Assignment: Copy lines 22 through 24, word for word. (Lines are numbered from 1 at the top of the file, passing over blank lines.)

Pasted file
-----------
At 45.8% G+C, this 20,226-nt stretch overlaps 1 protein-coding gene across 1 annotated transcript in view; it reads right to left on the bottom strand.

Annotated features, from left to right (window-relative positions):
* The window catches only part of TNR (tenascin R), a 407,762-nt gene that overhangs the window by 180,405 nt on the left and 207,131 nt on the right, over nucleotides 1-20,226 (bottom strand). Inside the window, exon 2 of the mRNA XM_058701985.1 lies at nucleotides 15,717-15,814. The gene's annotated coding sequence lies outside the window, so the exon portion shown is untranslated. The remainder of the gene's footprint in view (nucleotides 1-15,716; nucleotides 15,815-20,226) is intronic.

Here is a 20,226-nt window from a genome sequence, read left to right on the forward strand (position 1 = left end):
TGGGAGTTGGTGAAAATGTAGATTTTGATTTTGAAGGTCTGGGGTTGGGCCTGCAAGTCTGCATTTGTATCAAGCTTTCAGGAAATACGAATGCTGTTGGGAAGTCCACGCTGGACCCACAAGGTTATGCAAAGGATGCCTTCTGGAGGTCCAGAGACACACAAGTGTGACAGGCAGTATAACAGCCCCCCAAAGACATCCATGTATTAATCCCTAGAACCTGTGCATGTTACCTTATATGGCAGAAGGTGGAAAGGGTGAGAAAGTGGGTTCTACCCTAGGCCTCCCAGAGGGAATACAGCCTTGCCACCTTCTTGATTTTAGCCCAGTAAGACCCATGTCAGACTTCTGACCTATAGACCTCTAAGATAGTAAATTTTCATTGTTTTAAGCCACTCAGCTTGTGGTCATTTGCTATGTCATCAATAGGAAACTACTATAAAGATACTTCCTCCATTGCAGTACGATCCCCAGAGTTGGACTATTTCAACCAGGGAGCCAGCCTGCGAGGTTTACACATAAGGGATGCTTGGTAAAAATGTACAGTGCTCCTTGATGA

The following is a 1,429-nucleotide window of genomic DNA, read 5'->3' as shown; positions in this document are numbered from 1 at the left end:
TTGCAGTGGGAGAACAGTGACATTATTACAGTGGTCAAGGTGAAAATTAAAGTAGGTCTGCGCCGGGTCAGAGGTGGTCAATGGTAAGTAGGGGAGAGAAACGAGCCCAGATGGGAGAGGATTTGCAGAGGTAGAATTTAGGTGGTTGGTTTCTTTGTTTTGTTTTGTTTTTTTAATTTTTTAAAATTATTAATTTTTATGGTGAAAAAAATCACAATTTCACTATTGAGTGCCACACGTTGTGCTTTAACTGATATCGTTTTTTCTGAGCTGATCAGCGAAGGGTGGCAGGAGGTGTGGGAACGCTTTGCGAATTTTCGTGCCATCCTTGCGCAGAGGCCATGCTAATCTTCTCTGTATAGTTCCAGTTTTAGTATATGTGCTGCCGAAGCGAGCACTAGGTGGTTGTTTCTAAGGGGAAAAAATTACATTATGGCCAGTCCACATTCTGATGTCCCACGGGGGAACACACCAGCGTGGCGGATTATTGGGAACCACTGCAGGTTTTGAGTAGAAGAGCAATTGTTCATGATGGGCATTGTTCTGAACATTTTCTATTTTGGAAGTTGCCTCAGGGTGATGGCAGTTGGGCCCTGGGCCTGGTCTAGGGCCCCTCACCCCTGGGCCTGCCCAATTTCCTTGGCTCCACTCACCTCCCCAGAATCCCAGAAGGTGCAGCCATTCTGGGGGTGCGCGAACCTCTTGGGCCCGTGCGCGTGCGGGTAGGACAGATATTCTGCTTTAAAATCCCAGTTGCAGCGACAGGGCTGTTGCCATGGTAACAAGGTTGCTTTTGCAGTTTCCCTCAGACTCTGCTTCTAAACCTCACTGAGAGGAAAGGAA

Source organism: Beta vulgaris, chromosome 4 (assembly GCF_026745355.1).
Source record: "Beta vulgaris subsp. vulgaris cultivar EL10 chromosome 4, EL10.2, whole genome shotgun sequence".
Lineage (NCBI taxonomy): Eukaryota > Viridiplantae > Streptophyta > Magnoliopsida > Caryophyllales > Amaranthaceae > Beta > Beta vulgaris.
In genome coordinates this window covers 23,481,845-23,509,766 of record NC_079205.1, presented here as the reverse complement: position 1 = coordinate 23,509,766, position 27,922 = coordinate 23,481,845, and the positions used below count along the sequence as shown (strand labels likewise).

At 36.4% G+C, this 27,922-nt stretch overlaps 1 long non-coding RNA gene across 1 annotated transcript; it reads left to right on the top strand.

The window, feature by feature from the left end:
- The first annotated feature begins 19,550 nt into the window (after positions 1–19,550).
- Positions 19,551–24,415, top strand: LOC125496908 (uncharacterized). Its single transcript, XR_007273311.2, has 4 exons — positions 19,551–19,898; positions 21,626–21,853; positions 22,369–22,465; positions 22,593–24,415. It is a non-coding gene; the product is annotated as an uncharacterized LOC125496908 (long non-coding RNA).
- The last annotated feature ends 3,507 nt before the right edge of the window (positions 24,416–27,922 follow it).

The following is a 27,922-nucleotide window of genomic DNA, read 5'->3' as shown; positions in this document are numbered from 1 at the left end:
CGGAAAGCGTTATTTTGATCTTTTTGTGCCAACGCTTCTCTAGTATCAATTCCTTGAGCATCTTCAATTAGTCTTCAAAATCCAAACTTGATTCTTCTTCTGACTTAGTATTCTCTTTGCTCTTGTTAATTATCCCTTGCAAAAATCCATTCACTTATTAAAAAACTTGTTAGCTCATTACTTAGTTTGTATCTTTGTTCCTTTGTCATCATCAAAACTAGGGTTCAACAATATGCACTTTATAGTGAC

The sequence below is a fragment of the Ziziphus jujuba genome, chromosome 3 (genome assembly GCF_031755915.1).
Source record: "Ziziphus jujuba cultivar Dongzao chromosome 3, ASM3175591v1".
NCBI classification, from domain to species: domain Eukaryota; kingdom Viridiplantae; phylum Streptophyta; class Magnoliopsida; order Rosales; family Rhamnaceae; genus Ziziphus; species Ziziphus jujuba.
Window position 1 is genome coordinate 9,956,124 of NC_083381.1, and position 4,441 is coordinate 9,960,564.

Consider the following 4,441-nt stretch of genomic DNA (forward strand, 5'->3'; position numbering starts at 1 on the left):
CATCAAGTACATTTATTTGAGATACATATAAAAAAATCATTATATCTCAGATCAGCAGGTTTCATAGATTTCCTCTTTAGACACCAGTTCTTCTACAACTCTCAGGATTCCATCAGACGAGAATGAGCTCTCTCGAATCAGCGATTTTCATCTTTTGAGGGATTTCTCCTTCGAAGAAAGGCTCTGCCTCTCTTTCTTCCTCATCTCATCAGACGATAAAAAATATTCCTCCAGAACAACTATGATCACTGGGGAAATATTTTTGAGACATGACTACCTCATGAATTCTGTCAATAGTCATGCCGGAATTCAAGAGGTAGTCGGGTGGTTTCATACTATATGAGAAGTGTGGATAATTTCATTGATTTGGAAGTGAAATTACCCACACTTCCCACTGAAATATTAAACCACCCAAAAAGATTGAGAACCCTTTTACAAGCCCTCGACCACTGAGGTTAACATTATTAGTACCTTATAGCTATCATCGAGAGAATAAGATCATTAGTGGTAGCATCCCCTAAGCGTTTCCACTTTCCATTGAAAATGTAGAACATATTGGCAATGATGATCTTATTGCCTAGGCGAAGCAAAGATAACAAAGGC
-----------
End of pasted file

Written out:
Window position 1 is genome coordinate 9,956,124 of NC_083381.1, and position 4,441 is coordinate 9,960,564.

Consider the following 4,441-nt stretch of genomic DNA (forward strand, 5'->3'; position numbering starts at 1 on the left):
CATCAAGTACATTTATTTGAGATACATATAAAAAAATCATTATATCTCAGATCAGCAGGTTTCATAGATTTCCTCTTTAGACACCAGTTCTTCTACAACTCTCAGGATTCCATCAGACGAGAATGAGCTCTCTCGAATCAGCGATTTTCATCTTTTGAGGGATTTCTCCTTCGAAGAAAGGCTCTGCCTCTCTTTCTTCCTCATCTCATCAGACGATAAAAAATATTCCTCCAGAACAACTATGATCACTGGGGAAATATTTTTGAGACATGACTACCTCATGAATTCTGTCAATAGTCATGCCGGAATTCAAGAGGTAGTCGGGTGGTTTCATACTATATGAGAAGTGTGGATAATTTCATTGATTTGGAAGTGAAATTACCCACACTTCCCACTGAAATATTAAACCACCCAAAAAGATTGAGAACCCTTTTACAAGCCCTCGACCACTGAGGTTAACATTATTAGTACCTTATAGCTATCATCGAGAGAATAAGATCATTAGTGGTAGCATCCCCTAAGCGTTTCCACTTTCCATTGAAAATGTAGAACATATTGGCAATGATGATCTTATTGCCTAGGCGAAGCAAAGATAACAAAGGC